Our trip to Portugal lasted 4 weeks. We planned to see a lot of the country. Exploring Lisbon for 4 days gave us a great introduction. The day we left Lisbon dawned cloudy but not the pouring rain the weather forecast predicted. We packed, ate and headed out for the short walk to get our rental car. Then we would head south to the Algarve.
I was prepared for changeable weather. David let the brief bouts of sunshine fool him. Within 2 blocks of our Lisbon hotel, it started to rain. We got to experience walking on the slick cobblestones both up and down hills. A few times we stopped in stores to try to get an umbrella. We finally found one just as the rain stopped and half a block from the car rental shop.
We went through the upgrade sale process at the car rental shop. This is one of the things to think about when you rent a car in Portugal. It made sense to pay for the road toll transponder. Not all of the toll roads were manned so you could pay your toll as you passed. If you went through an automated toll without a transponder, you needed to go pay the toll in person at the post office. After dealing with a parking ticket on one Italy trip, we were not looking to waste our days paying fees.
Our car was upgraded to a cute Alfa Romero Giulietta and to automatic transmission. While we both drive standard, it was not a skill we had practiced lately. We were happy for the auto transmission when we hit first the twisty beach cliff roads and then the mountains.
It was a short hop to get on the highway. We went over the April 25 Bridge. We saw the Christo Rei statue from another perspective than we had seen on our visit to the Belem area in Portugal. Once over the bridge we said goodbye to Lisbon and were on our way to head south to the Algarve.
Finding The Beaches On the Atlantic Coast
We had enjoyed a visit to the beaches close to Lisbon. This would let us see more of the beaches on the Atlantic coast.
The smaller roads were well marked as we headed to Sesimbra. It was great to be out of the city. We saw county roads and small towns. Far ahead we saw the Atlantic Ocean. As we wound our way down the cliff, we reached the seaside town. This was our first view of the Portugal beaches.
From Sesimbra we drove along the coast road. Up and down we went. Every now and then we would catch sight of the awesome blue water.
We took the road less travelled and followed the low road to Portinho Arrabida. The last portion of the road was single lane with a stop light halting traffic in each direction. We arrived at the small fishing town of Portinho Arrabida. There were a couple of small places to stay if you really wanted a quiet stop. We could see the beach in the distance. It was possible to walk from here or from a parking lot we found on the road above the bay.
After a brief stop, we kept driving. We waited for the light to signal that it was our turn to leave the little cove. And off we went.
From the road high above the water we saw several great beaches along the way. We passed the Praia de Galapinhos (which won best beach in Europe for 2017).
There were few places to stop on the roadside, so we pulled over in the parking lot at the Praia da Figueirinha. On a Friday afternoon in early May there was not a soul to be seen.
A Seafood Stop
We continued to follow the coast road to Setubal. The great staff at Intercontinental Lisbon had provided us with a long list of food and restaurant recommendations when we left. We found Novo 10 and ordered Choco Frito. David initially thought this was something chocolate but it turned out to be the best fried cuttlefish. We made the mistake of ordering a second dish and we went home with a big doggy bag. Food plates are often big enough for sharing.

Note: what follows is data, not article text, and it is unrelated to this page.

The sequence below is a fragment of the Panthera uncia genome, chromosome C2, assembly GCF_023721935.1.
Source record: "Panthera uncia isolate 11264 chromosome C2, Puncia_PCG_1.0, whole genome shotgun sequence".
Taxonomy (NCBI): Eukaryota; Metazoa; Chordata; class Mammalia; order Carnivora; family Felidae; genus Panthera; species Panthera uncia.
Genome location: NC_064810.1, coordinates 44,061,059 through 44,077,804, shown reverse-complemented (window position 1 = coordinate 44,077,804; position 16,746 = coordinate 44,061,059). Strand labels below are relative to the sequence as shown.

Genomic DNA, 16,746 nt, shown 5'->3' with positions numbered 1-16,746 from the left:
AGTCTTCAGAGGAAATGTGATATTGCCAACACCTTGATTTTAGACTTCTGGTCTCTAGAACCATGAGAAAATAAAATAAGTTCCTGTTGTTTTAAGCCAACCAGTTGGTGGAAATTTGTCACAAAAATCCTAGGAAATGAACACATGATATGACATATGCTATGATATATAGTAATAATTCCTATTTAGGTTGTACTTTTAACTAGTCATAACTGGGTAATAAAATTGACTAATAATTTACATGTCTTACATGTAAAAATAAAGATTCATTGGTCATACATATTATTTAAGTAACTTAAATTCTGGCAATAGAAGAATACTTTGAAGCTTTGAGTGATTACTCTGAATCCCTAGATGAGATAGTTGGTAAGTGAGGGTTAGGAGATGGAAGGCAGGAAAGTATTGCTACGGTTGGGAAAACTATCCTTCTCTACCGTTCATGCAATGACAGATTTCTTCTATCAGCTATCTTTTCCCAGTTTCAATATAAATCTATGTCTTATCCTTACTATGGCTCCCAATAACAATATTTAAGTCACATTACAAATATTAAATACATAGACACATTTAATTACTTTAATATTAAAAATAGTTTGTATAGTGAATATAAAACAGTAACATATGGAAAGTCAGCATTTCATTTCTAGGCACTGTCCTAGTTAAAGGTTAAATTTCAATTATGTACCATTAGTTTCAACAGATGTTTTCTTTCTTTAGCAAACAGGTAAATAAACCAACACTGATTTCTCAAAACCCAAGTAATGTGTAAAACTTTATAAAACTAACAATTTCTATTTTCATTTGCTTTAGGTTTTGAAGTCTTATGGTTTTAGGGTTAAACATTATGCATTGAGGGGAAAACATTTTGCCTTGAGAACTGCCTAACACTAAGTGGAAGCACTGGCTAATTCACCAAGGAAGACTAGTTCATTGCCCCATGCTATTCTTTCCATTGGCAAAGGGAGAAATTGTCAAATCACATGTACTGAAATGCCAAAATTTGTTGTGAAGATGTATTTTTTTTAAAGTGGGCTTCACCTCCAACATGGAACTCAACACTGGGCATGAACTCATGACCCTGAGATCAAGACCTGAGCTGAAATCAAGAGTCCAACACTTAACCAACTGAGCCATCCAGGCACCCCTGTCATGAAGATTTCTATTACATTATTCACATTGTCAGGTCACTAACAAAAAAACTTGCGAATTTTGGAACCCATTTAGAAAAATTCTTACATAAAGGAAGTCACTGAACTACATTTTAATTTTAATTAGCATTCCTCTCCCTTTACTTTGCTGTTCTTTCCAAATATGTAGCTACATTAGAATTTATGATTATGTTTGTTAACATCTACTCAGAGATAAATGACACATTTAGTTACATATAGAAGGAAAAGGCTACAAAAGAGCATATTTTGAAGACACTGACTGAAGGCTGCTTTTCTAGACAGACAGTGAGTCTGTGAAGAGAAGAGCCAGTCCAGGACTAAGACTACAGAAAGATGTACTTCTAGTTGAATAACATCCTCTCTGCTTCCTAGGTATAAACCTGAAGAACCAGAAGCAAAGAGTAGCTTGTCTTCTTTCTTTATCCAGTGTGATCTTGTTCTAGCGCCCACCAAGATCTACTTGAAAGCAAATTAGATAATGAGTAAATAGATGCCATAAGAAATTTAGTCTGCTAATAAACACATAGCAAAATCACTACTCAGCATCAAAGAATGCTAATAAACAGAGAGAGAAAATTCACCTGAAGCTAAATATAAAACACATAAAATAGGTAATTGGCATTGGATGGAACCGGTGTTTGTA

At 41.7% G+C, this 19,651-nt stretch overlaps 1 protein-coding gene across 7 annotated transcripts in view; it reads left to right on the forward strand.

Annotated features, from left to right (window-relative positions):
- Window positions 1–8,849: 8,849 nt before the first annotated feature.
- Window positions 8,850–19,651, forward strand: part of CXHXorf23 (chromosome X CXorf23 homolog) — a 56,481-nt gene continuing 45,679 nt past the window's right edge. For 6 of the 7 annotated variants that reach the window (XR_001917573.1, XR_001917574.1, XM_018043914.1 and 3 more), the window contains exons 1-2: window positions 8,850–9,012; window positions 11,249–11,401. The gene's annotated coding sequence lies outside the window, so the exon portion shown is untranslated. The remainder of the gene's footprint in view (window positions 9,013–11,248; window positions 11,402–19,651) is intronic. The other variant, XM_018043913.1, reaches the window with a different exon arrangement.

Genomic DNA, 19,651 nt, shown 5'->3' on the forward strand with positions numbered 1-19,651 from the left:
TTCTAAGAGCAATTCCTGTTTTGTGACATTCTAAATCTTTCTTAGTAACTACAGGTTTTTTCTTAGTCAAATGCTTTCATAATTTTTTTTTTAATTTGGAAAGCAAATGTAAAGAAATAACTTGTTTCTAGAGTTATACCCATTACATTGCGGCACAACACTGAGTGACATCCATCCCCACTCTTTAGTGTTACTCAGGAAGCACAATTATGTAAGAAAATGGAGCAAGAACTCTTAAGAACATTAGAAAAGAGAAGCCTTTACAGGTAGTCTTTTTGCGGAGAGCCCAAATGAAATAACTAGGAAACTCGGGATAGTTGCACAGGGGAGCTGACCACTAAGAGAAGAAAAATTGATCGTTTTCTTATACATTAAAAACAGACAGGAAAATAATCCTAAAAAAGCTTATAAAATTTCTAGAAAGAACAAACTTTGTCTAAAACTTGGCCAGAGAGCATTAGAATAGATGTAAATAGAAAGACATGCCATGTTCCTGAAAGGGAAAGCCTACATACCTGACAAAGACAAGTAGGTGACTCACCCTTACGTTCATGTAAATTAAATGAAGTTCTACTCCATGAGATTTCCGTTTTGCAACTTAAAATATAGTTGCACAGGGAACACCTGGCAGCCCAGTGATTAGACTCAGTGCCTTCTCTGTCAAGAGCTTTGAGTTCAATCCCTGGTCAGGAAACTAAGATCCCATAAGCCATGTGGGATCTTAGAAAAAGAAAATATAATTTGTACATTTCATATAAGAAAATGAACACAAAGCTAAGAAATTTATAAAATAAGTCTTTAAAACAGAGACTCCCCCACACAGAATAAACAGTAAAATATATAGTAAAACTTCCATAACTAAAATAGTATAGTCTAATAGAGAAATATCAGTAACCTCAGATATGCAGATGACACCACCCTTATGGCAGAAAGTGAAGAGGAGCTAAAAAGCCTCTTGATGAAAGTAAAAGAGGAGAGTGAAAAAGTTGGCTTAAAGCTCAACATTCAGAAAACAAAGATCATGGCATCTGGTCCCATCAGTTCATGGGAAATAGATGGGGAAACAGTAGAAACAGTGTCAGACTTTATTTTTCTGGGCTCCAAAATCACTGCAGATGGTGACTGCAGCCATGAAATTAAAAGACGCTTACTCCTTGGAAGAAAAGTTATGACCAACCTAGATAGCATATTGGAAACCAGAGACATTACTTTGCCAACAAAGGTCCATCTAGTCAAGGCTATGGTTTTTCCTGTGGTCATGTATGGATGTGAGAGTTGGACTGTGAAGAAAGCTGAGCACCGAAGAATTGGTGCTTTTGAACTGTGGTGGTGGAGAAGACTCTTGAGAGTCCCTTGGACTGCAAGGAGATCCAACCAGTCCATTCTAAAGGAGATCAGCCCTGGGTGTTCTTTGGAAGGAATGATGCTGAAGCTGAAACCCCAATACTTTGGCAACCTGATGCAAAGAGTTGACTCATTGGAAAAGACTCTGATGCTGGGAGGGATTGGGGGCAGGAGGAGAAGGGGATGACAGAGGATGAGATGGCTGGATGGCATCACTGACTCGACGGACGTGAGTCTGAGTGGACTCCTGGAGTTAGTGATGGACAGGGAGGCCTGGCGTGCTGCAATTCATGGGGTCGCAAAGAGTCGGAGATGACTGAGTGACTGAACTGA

Heading South To The Algarve
Finally we headed back to the highway to head south to the Algarve. It had been a great detour along the beaches of the Atlantic coast. We saw many places we would like to spend more time in when not en-route somewhere else. We also now knew where to find the more great sand beaches close to Lisbon.
Driving along the highway we could have been anywhere on the highways back home in Ontario. Fields, trees and hills in the distance. Then we hit the mountains and the rain. We were glad we had stayed on the highway and not chosen the long mountain route.
It was hard to believe it was a Friday and we were heading south to the Algarve. The highway was empty. When we passed the toll booth with 8 or 19 lanes, all were empty.
A First Stop High In The Mountains
Our first stop in the Algarve was high in the mountains in Monchique. Since rain was likely, we chose to take the highway most of the way rather then head into the mountains early. This first stop gave us a very different perspective over the Algarve. From high in the hills we could see over the Algarve coast.
Most people don’t think about finding mountains when they head south to the Algarve. But the Monchique area is good if you want to see a high perspective of the Algarve or if you are a hiker.
The Stunning Algarve Cliffs
We headed to our next stop outside of the town of Lagoa. Our hotel was at the end of a long single lane road high on the Algarve cliffs above the sea. Our first view of the crystal blue waters below the cliffs was stunning. We could look down the cliffs to the beach at Albandeira.
When we headed for a day trip to the most southwest point in Portugal by Sagres, we discovered more stunning cliffs.
Drive towards the sea and you will find stunning cliff vistas when you head south to the Algarve!